PIE 2024: Reflections and Ideas

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PIE 2024: Reflections and Ideas

As advertised, PIE 2024 provided a great opportunity for making connections. The organization of the conference was flawless: from speed networking to seminar scheduling to facilitating discussions on the exhibit floor. As a new entrant in parking management, and a first-time attendee and speaker at PIE, it was a particularly valuable experience for me. Most participants were from municipal and university parking operations. For me, coming from an experience base in private property parking management, PIE provided a tremendous opportunity to learn about the broader market. 

 

As an exhibitor, our PatrolWorks with LPR offering was probably somewhat of a novelty item. Interestingly in “Sources of Innovation” (Eric von Hippel), the researcher argues that the innovations are often more than just a technological advance. Frequently, innovations result at the “intersection” (synergistic interaction) of multiple planes of knowledge – e.g., lead customers, technology experts, IT gurus, materials specialists, and insights from other industries. With this as the point of departure, I have outlined a few ideas from my time at PIE: perspectives from private parking that might spark some even better ideas that could be applicable for public parking operations?? 

 

Idea 1: Could integrated mobile LPR enforcement solutions – with options for both citations and impounding – be beneficial in increasing available parking capacity? In some conversations at PIE, tickets/receipts from pay stations placed on the dash were preferred as evidence of parking permission. Other operators relied on meters. In some conversations, the vehicle license plate was captured in the payment process and used as the permit, which then enabled the use of mobile LPR to identify violators – typically for citations.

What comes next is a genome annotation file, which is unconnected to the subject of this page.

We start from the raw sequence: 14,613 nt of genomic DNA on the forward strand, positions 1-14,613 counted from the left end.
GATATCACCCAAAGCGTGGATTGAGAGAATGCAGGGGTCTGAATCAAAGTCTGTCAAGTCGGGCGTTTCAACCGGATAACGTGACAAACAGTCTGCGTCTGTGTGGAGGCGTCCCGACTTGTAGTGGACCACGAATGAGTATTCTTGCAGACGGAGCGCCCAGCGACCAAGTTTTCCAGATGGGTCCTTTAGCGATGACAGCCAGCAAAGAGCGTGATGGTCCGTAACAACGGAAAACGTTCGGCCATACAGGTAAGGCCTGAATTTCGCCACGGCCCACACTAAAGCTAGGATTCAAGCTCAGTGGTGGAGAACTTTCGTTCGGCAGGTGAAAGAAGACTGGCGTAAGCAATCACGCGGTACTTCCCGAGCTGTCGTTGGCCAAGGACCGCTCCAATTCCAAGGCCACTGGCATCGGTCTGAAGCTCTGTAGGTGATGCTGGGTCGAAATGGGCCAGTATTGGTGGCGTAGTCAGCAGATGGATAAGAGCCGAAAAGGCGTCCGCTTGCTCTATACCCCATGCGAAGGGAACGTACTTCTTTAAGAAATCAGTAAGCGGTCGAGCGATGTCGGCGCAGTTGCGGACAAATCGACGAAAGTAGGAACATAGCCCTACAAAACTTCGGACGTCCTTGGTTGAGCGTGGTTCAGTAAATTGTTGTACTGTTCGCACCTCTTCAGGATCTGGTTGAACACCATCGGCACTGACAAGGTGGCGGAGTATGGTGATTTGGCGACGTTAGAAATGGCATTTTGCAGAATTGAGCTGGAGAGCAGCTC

What if …. Parking permitting used the vehicle license plate. AND, there was mobile LPR enforcement/patrolling that could trigger both citations and impounding for violations. The solution could be integrated such that violations were automatically forwarded to companies that would provide responsive impounding. 

• More frequent patrolling becomes practical with mobile LPR. What is often a manual, visual walk-around process looking for vehicles that are NOT on a list (violators) is replaced with spotter vehicles equipped with state-of-the-art camera systems to digitally identify vehicles in violation. 

• Based on policy criteria, violations could trigger a citation (first offense?) or impounding (repeat offender?).

• Impounding would remove the vehicle illegally consuming a scarce parking space, making it available for others and generating higher revenues for the parking operator.

 

What if ….. Parking management – enforcement and (optionally) permitting – was outsourced to a third-party security organization? 

• The “process outsourcing” option could be divided by segments of the parking scope – e.g., by community and/or by lot – to instill competitive pressure for high quality and customer centric performance. 

• The professional security organization would manage the LPR patrolling. It would also manage the “arms-length” contracting with multiple impounding companies (avoiding any appearance of conflicts of interest) to provide visibility on performance. 

• If the security organization was also responsible for permitting, their remit could include dynamic pricing to match variability in demand. By integrating permitting and enforcement, there would be a closed loop process – single source, “one throat to choke.”